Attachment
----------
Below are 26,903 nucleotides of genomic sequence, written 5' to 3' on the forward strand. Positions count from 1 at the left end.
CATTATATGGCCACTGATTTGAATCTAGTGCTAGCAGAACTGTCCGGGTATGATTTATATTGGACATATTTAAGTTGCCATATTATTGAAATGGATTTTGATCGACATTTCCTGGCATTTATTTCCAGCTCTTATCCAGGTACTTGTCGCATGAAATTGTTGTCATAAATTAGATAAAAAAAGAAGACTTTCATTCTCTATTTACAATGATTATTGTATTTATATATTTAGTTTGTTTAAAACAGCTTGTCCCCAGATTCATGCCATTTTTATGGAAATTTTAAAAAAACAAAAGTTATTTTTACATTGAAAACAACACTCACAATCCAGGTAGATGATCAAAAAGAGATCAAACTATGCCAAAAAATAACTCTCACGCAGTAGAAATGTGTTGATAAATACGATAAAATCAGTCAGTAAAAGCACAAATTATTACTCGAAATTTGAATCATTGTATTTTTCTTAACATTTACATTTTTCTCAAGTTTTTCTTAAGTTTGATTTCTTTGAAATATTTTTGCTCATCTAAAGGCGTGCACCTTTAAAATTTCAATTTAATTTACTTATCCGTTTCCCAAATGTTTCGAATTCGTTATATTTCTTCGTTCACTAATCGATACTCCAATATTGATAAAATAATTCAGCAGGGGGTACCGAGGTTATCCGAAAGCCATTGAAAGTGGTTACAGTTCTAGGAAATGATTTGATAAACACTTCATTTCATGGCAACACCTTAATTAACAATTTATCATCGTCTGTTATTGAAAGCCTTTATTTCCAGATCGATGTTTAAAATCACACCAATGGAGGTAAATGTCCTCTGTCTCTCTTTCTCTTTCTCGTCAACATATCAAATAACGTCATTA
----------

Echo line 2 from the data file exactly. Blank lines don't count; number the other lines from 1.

CATTATATGGCCACTGATTTGAATCTAGTGCTAGCAGAACTGTCCGGGTATGATTTATATTGGACATATTTAAGTTGCCATATTATTGAAATGGATTTTGATCGACATTTCCTGGCATTTATTTCCAGCTCTTATCCAGGTACTTGTCGCATGAAATTGTTGTCATAAATTAGATAAAAAAAGAAGACTTTCATTCTCTATTTACAATGATTATTGTATTTATATATTTAGTTTGTTTAAAACAGCTTGTCCCCAGATTCATGCCATTTTTATGGAAATTTTAAAAAAACAAAAGTTATTTTTACATTGAAAACAACACTCACAATCCAGGTAGATGATCAAAAAGAGATCAAACTATGCCAAAAAATAACTCTCACGCAGTAGAAATGTGTTGATAAATACGATAAAATCAGTCAGTAAAAGCACAAATTATTACTCGAAATTTGAATCATTGTATTTTTCTTAACATTTACATTTTTCTCAAGTTTTTCTTAAGTTTGATTTCTTTGAAATATTTTTGCTCATCTAAAGGCGTGCACCTTTAAAATTTCAATTTAATTTACTTATCCGTTTCCCAAATGTTTCGAATTCGTTATATTTCTTCGTTCACTAATCGATACTCCAATATTGATAAAATAATTCAGCAGGGGGTACCGAGGTTATCCGAAAGCCATTGAAAGTGGTTACAGTTCTAGGAAATGATTTGATAAACACTTCATTTCATGGCAACACCTTAATTAACAATTTATCATCGTCTGTTATTGAAAGCCTTTATTTCCAGATCGATGTTTAAAATCACACCAATGGAGGTAAATGTCCTCTGTCTCTCTTTCTCTTTCTCGTCAACATATCAAATAACGTCATTA